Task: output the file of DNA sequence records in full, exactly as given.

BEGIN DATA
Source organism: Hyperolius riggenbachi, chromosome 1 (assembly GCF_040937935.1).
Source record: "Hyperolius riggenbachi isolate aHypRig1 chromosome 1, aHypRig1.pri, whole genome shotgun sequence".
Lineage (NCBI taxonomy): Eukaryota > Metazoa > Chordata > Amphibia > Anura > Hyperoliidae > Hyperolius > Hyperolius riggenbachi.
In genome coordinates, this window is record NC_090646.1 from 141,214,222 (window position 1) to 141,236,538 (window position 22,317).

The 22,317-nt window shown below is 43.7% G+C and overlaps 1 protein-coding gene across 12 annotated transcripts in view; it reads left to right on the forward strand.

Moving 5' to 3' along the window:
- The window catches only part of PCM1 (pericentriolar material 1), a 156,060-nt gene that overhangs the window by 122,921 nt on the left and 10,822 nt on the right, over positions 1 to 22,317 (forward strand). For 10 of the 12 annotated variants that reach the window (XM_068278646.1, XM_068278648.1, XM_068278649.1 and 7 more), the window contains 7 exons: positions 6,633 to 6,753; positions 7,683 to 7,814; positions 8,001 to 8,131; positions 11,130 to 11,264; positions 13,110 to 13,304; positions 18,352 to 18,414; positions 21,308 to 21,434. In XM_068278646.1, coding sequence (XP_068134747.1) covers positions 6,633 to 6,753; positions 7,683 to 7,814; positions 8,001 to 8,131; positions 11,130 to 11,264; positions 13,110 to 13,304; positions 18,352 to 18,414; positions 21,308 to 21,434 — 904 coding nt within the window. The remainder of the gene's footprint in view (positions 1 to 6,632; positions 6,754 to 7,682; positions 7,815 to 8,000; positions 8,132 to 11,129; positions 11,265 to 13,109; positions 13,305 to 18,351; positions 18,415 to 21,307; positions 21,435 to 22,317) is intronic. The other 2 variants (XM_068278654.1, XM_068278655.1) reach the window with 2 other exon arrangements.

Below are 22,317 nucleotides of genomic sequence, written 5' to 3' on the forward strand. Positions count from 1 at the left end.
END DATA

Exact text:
Source organism: Hyperolius riggenbachi, chromosome 1 (assembly GCF_040937935.1).
Source record: "Hyperolius riggenbachi isolate aHypRig1 chromosome 1, aHypRig1.pri, whole genome shotgun sequence".
Lineage (NCBI taxonomy): Eukaryota > Metazoa > Chordata > Amphibia > Anura > Hyperoliidae > Hyperolius > Hyperolius riggenbachi.
In genome coordinates, this window is record NC_090646.1 from 141,214,222 (window position 1) to 141,236,538 (window position 22,317).

The 22,317-nt window shown below is 43.7% G+C and overlaps 1 protein-coding gene across 12 annotated transcripts in view; it reads left to right on the forward strand.

Moving 5' to 3' along the window:
- The window catches only part of PCM1 (pericentriolar material 1), a 156,060-nt gene that overhangs the window by 122,921 nt on the left and 10,822 nt on the right, over positions 1 to 22,317 (forward strand). For 10 of the 12 annotated variants that reach the window (XM_068278646.1, XM_068278648.1, XM_068278649.1 and 7 more), the window contains 7 exons: positions 6,633 to 6,753; positions 7,683 to 7,814; positions 8,001 to 8,131; positions 11,130 to 11,264; positions 13,110 to 13,304; positions 18,352 to 18,414; positions 21,308 to 21,434. In XM_068278646.1, coding sequence (XP_068134747.1) covers positions 6,633 to 6,753; positions 7,683 to 7,814; positions 8,001 to 8,131; positions 11,130 to 11,264; positions 13,110 to 13,304; positions 18,352 to 18,414; positions 21,308 to 21,434 — 904 coding nt within the window. The remainder of the gene's footprint in view (positions 1 to 6,632; positions 6,754 to 7,682; positions 7,815 to 8,000; positions 8,132 to 11,129; positions 11,265 to 13,109; positions 13,305 to 18,351; positions 18,415 to 21,307; positions 21,435 to 22,317) is intronic. The other 2 variants (XM_068278654.1, XM_068278655.1) reach the window with 2 other exon arrangements.

Below are 22,317 nucleotides of genomic sequence, written 5' to 3' on the forward strand. Positions count from 1 at the left end.